By Chris Wantuck
Much of the time we work on individual parts of our restoration projects, but there comes a time when several of these parts can come together as subassemblies. In this article we want to show how several topics that we have previously covered can go a long way to making your restoration project more manageable as well as more enjoyable. For those previous articles, see Organization, The Threaded Rivet, Rotary Tools, and Electrical Connections .
Let's look at the reassembly of cowl lights used on our Lincoln Sedan restoration project. They were earlier disassembled and sent to the chrome plater. In order to maintain quality around mating pieces, the lights had to be disassembled before plating. It is paying attention to details like this that makes all the difference in the overall quality of our final restoration.
Disassembly involved using small rotary tools, namely the mini cut off wheels and carbide tools. Three small rivets were ground down from the inside where any scratches that might occur during the grinding process wouldn't be seen. The inside brass sheet retainer is gently pried off and the cowl's back shell and separated from the mounting bracket. Photo 1 (photos start on page 2) shows the cowl lamp parts as they came back from the plater. This is where our organization comes into play. By placing parts in separate envelopes, it will be easier and more logical when we need the various pieces required for reassembly (Photo 2).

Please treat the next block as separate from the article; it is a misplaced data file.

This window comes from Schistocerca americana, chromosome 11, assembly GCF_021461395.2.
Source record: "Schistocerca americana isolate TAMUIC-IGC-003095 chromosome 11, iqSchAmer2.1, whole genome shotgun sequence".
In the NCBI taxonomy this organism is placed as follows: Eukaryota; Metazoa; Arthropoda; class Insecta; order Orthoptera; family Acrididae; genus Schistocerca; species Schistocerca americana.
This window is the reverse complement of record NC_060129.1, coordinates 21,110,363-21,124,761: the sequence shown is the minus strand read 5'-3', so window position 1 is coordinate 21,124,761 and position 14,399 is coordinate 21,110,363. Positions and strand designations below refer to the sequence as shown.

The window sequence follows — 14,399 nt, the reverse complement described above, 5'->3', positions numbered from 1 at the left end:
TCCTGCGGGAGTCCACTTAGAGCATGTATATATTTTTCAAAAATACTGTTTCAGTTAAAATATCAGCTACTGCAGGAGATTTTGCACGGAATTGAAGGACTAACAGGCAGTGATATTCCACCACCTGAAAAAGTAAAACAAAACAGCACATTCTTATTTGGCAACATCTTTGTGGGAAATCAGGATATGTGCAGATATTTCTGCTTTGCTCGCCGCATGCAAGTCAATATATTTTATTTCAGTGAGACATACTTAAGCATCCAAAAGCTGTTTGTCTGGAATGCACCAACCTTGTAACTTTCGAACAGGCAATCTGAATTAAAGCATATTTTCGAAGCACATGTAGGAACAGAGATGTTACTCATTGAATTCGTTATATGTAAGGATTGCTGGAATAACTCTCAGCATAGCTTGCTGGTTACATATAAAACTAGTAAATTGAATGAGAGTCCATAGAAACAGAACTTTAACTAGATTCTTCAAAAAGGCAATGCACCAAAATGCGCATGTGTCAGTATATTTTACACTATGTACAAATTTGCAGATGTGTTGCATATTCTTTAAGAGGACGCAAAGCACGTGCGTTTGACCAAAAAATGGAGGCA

We now refer to our discussion of using Threaded Rivets. Threaded Rivets come in many sizes. The hole size in this case is clearly a #6 and two head styles are available, the Truss Head and the Round Head. The Truss Head fits over the hole, but the Round Head fits down in the bracket's recessed hole and more resembles the original rivet (Photos 3 & 4). Before attempting reassembly, test fit all components. Sometimes the plating process can change hole sizes just enough to be problematic. A light coating of clear adhesive/sealant is applied to the bracket's mating surface before reassembly of the shell (Photo 5). Photo 6 shows the cowl lamp thus far.
A step that was performed several years ago was to have the cowl lamp reflectors recoated using the UVIRA process. Reflectors are first nickel plated and sent to the UVIRA Company and a specialized coating is applied. This is the same coating used in medical operating room lighting systems. It yields higher reflectivity than resilvering (see Photo 7).
As we learned in our Electrical Connections article, good connections are the result of both mechanical (crimp) and soldered junctions. We wanted to improve the grounding of the bayonet socket to the bracket and the shell. As desgned, the socket relied on a mechanical friction fit into the reflector to provide its ground connection. It may be adequate, but it does rely on the reflector making good contact to the front bezel and spring retainer. Over time, oxidation and dirt can (and usually does) cause a less than desirable ground. One better method for a good ground connection is to install a separate ground wire to the base. Photo 8 shows the separate ground wire soldered to the back of the socket.